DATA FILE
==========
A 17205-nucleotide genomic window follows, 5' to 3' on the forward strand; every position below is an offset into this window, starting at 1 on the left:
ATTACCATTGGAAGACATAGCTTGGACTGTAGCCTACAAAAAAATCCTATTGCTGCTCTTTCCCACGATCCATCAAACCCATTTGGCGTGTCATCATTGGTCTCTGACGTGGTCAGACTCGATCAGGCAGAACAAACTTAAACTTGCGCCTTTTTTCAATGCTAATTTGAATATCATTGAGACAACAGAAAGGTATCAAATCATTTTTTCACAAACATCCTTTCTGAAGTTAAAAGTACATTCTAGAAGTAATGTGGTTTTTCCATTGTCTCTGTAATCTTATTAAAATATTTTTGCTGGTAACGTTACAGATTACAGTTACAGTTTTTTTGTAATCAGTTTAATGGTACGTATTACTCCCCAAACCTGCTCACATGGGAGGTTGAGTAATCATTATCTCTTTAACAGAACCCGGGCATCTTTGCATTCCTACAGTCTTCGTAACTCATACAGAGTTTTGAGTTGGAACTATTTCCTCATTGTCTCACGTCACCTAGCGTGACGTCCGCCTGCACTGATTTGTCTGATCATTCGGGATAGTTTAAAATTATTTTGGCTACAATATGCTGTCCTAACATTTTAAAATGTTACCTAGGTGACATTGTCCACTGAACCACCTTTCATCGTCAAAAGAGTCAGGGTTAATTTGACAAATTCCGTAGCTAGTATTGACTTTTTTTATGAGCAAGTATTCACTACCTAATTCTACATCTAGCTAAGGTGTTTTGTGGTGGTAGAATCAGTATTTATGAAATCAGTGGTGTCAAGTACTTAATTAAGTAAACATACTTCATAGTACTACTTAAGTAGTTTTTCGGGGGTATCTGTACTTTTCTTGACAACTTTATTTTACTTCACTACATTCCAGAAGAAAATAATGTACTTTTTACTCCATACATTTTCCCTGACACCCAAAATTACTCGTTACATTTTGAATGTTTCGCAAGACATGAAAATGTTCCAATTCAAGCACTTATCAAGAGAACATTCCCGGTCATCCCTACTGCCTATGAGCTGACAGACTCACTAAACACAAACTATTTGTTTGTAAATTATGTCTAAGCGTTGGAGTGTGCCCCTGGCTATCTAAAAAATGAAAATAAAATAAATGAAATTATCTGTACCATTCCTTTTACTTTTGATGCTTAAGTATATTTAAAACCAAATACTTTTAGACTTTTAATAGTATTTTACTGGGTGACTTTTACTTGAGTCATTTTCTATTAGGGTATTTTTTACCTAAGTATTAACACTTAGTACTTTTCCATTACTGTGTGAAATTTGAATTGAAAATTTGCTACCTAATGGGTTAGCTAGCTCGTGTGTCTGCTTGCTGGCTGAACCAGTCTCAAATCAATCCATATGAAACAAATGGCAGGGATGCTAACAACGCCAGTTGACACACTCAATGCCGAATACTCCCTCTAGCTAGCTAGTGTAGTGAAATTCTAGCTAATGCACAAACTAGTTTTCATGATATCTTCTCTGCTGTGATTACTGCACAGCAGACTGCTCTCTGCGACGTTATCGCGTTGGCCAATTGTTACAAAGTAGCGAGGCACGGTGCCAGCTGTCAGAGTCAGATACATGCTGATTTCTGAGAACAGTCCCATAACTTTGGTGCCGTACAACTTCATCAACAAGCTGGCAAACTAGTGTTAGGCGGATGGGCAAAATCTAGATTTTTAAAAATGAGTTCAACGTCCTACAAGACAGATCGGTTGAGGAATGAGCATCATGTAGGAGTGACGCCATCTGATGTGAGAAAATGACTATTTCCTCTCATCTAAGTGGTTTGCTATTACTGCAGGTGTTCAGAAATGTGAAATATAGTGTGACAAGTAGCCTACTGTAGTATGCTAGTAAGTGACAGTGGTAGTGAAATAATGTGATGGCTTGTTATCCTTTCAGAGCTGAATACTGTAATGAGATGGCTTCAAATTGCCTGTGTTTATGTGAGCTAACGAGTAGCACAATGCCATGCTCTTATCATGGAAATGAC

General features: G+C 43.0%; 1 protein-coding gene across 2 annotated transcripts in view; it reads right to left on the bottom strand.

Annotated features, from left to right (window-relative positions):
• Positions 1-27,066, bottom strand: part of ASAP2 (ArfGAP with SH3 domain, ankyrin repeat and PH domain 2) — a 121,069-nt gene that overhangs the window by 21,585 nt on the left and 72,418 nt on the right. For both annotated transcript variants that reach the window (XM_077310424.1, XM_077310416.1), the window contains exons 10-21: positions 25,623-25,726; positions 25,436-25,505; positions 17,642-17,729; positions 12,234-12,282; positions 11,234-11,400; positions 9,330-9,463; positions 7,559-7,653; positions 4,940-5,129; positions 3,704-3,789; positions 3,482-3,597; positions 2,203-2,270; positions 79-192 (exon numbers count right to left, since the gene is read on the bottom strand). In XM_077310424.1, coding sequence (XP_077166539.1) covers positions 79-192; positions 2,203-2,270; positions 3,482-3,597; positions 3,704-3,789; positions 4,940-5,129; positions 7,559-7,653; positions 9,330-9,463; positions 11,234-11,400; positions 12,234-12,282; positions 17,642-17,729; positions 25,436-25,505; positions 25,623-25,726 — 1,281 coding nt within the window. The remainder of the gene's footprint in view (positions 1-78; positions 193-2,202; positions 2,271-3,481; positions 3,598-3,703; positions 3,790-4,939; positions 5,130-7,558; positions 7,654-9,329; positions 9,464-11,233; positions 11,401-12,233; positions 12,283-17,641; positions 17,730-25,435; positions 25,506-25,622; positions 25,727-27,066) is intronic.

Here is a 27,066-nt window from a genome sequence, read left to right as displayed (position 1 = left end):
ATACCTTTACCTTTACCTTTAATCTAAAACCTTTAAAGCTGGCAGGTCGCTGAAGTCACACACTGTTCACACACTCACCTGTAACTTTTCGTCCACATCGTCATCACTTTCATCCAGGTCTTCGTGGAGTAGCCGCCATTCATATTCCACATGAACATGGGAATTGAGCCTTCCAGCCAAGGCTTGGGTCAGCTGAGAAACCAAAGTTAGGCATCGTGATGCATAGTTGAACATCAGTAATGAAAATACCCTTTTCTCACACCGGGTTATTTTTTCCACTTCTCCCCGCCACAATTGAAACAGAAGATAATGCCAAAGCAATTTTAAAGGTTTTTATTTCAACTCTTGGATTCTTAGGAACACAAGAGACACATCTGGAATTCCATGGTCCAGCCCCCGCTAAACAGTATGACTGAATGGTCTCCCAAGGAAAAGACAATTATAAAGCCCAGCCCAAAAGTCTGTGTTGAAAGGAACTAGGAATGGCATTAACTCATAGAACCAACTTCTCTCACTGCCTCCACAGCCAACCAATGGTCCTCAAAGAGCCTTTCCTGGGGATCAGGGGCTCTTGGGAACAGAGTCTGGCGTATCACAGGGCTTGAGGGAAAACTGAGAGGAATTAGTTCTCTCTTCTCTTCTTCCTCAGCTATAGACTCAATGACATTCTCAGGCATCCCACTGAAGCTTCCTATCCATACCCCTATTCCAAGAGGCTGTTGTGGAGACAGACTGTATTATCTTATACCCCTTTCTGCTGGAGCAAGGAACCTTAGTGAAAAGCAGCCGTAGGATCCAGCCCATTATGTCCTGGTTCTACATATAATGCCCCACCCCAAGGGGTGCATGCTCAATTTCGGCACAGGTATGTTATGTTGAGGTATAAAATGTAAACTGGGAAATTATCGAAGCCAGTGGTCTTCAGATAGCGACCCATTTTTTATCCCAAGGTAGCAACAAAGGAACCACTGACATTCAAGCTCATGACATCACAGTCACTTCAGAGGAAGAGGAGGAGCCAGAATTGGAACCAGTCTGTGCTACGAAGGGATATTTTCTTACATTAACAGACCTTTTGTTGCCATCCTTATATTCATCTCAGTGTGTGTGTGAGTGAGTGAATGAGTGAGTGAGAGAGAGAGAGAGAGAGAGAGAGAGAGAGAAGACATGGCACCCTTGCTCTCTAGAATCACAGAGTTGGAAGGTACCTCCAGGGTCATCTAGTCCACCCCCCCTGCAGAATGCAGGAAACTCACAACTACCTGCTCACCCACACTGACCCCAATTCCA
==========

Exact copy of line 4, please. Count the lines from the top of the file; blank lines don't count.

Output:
Annotated features, from left to right (window-relative positions):